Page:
Arrhythmic Event Risk High in Early Phase of Dilated Cardiomyopathy

Out 952 patients, 20 experienced sudden cardiac death/malignant ventricular arrhythmias within the first 6 months of the study enrollment.

Patients with dilated cardiomyopathy have a significant risk of major arrhythmic events, even in the early stages of disease, according to research published in JACC: Clinical Electrophysiology.

Pasquale Losurdo, MD, of University Hospital “Ospedali Riuniti” in Trieste, Italy, and colleagues studied 952 patients with dilated cardiomyopathy who were included in the Heart Muscle Disease Registry of Trieste from 1988 to 2014. They were interested in determining prevalence, characterization, and possible indicators of early sudden cardiac death/malignant ventricular arrhythmias.

Of the total population, 20 patients experienced sudden cardiac death/malignant ventricular arrhythmias within the first 6 months of enrollment, which was the primary end point. Compared to patients without early sudden cardiac death/malignant ventricular arrhythmias, these patients had a worse NYHA functional class (NYHA III-IV 42% vs 22%; P=.038), a longer QRS complex duration (127 ± 41 msec vs 108 ± 33 msec; P=.013), and a larger indexed left ventricular end-systolic volume (LVESVI; 82 ± 49 mL/m2 vs 67 ± 34 mL/m2; P=.049).

In addition, beta-blockers were not as well tolerated in patients who did not experience early sudden cardiac death/malignant ventricular arrhythmias (59% vs 83%; P=.008), which the researchers attributed to hemodynamic intolerance.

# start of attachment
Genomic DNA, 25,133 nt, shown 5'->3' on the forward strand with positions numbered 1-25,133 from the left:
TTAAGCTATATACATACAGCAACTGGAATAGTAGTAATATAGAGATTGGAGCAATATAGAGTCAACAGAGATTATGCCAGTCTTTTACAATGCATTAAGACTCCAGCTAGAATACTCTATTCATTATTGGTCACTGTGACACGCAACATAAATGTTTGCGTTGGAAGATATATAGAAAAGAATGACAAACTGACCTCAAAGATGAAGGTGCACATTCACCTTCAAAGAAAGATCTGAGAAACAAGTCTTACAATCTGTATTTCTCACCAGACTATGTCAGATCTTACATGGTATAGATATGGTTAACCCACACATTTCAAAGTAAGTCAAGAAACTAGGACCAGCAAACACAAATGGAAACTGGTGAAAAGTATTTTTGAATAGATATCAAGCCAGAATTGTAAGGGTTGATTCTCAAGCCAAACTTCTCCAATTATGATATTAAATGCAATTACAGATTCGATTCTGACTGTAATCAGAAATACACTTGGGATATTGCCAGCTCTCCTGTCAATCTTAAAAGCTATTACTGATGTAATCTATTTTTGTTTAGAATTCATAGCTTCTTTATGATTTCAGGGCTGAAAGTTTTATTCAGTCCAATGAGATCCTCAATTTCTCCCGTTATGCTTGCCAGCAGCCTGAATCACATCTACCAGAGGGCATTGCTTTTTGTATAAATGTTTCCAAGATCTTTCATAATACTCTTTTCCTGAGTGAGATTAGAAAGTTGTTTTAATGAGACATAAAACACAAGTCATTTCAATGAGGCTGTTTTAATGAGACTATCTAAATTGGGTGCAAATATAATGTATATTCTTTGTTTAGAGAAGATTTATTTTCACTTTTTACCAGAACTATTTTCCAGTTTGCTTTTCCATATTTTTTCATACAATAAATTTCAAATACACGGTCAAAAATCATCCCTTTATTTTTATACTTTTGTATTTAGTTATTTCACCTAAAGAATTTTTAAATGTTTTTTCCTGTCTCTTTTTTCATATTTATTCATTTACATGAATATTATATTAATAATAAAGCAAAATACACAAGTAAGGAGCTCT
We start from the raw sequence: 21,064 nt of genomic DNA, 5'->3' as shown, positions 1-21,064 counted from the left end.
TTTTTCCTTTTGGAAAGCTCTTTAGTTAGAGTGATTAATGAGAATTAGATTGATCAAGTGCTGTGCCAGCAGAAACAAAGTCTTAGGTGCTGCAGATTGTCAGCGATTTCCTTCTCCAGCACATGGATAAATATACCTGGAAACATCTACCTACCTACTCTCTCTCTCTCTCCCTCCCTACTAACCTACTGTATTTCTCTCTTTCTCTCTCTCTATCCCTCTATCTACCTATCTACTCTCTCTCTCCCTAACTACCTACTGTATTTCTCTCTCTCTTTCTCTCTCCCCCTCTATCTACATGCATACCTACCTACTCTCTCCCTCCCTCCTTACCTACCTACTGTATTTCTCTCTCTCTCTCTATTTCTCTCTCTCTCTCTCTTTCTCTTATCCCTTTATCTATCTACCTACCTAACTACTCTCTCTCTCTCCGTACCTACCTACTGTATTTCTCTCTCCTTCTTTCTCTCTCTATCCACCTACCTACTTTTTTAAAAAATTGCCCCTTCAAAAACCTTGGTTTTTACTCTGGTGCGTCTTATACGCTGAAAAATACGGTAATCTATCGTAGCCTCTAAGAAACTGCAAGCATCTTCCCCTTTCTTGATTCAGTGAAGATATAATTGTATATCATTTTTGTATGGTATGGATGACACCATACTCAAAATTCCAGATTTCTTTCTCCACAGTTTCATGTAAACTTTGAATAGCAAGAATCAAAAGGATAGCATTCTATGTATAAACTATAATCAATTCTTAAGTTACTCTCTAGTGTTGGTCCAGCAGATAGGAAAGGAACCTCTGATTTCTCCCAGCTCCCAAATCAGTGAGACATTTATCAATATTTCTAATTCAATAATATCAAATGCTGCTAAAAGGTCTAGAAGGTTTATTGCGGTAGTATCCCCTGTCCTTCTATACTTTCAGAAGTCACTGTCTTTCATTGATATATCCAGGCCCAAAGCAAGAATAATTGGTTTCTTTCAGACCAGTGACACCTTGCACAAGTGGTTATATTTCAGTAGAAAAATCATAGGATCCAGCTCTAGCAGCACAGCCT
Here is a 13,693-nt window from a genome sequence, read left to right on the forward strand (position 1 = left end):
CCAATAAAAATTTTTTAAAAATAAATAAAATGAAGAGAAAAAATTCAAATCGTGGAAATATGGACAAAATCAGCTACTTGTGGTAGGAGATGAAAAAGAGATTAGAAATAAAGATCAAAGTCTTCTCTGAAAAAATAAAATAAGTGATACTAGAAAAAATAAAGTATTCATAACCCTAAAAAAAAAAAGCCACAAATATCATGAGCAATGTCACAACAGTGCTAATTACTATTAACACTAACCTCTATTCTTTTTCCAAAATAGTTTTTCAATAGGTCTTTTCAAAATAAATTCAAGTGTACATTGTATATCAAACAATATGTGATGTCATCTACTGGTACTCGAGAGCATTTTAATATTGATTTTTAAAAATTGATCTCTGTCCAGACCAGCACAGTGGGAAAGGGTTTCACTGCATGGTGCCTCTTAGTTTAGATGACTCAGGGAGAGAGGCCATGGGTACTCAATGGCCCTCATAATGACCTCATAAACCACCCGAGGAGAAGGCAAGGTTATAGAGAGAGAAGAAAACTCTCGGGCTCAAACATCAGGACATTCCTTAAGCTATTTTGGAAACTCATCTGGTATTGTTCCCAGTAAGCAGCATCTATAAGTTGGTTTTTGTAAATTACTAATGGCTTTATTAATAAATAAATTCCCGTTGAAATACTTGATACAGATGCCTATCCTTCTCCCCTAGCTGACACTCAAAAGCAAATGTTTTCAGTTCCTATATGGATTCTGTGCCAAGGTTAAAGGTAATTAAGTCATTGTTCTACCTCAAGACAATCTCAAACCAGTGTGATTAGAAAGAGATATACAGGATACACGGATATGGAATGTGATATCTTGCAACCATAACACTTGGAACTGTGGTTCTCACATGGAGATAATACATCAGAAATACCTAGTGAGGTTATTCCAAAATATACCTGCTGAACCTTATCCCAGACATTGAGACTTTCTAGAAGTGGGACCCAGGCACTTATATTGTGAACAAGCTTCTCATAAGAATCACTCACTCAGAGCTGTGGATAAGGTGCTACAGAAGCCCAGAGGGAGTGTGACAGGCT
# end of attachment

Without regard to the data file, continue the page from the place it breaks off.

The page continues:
LVESVI (odds ratio [OR]: 1.012; 95% confidence interval [CI]: 1.000-1.024; P=.043) and QRS complex duration (OR: 1.017; 95% CI: 1.003-1.030; P=.015) were found to be independently associated with the primary end point in multivariate analysis. Conversely, beta-blockers offered a protective effect (OR: 0.169; CI: 0.048-0.593; P=.006).

“Patients with DCM [dilated cardiomyopathy] are classically younger, with fewer comorbidities, and a lower expected mortality for non-cardiac causes compared to other etiologies of systolic HF [heart failure], reinforcing the importance of solid strategies to reduce arrhythmic events,” Dr Losurdo and colleagues wrote.

They added that most of the early events occurred within the third month of the study and no interventions were taken with patients who had implantable cardioverter defibrillators. It is also noteworthy that LV ejection fraction was not predictive of sudden cardiac death/malignant ventricular arrhythmias in the first phase of disease.

“Early preventive measures including wearable cardioverter defibrillator for patients at risk should be explored in randomized clinical studies and selection criteria should incorporate additional markets of risk other than conventional evaluation of left ventricular function,” researchers concluded.


Losurdo P, Stolfo D, Merlo M, et al. Early arrhythmic events in idiopathic dilated cardiomyopathy. JACC Clin Electrophysiol. 2016. doi:10.1016/j.jacep.2016.05.002.